Tuesday 22 January 2013

Driving in, and preparing for, snow and icy weather

Winter can bring driving challenges that occur only every few years in the UK. But, if you live in an area of the country where the snow is guaranteed, then the following list may just be useful.

Do not assume that you are going to get stuck in a place you don’t know, in fact most call outs to emergency services happen surprisingly close to home.  Take precautions immediately from moving off. 

Make sure your tyres have good tread and that your tyre pressures are correct. If you can, get some winter tyres, I will run a full blog on these in the next few days. (Yeti on snow tyres tested)

If you do lots of short journeys, your battery will likely have more power drawn from it during starting than you replace on your journey.  Try to do some longer journeys, ensuring that your engine gets to running temperature.   When starting your engine, as a matter of practice always depress your clutch to reduce the work that your battery has to do.

Ensure that your screen wash is kept topped up and use a winter additive to prevent freezing. Don’t waste it on windows covered in snow or thick ice. Clear your windows with a scraper and never use hot water.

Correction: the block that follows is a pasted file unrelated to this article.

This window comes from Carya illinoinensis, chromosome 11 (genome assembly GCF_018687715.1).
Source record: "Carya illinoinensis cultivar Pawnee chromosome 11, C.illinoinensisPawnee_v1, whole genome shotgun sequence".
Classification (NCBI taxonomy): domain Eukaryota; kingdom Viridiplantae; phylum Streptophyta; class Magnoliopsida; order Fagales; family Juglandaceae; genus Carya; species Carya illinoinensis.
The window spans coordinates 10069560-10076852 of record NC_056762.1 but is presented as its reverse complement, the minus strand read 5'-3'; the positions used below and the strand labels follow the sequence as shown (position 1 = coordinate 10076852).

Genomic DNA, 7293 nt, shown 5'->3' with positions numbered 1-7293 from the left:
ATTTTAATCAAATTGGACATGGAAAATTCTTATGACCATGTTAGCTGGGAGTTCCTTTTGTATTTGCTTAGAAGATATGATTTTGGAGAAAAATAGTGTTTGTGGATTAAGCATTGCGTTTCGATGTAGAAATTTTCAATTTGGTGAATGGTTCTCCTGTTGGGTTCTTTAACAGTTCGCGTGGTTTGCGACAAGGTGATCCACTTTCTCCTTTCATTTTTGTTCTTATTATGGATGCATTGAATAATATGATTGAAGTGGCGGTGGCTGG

Lubricate all door locks with WD40 to prevent freezing . In an emergency heat your key with a lighter. In your boot, it is worth having some sand/salt or cat litter, gloves, a hat and a shovel if you can.  Make sure you have a fully charged mobile phone.

When you pull away, take account of the likelihood of black ice and snow taking away all control that you have. The secret without any doubt is your speed.  Start slowly, travel slowly and brake gently. Ideally, use your gears to slow you down. 

Lane discipline changes on a motorway during heavy snow.   The lane to be in, at all times, is the one which has least snow on it.

When you are going downhill, yes you guessed it, slow down, but even more.   Stopping distances downhill on ice can be enormous.  If it starts to snow, make sure your headlights are on and keep your wipers going.

If you do get stuck in snow, turning your steering wheel from side to side can dig down to the road surface to help traction. Ideally though, get out your new shovel and clear in front of your driving wheels, they are the ones with a pile of snow behind them.  Then put down some sand/salt or even cat litter to provide some traction and off you go again. 

If you do get stuck, put on your warm clothes that you have now packed in your boot. Run the engine intermittently to stay warm and occasionally check the exhaust is not blocked.  This will only happen rarely as a hot exhaust tends to melt snow and ice, but if it does happen the effects can be deadly.

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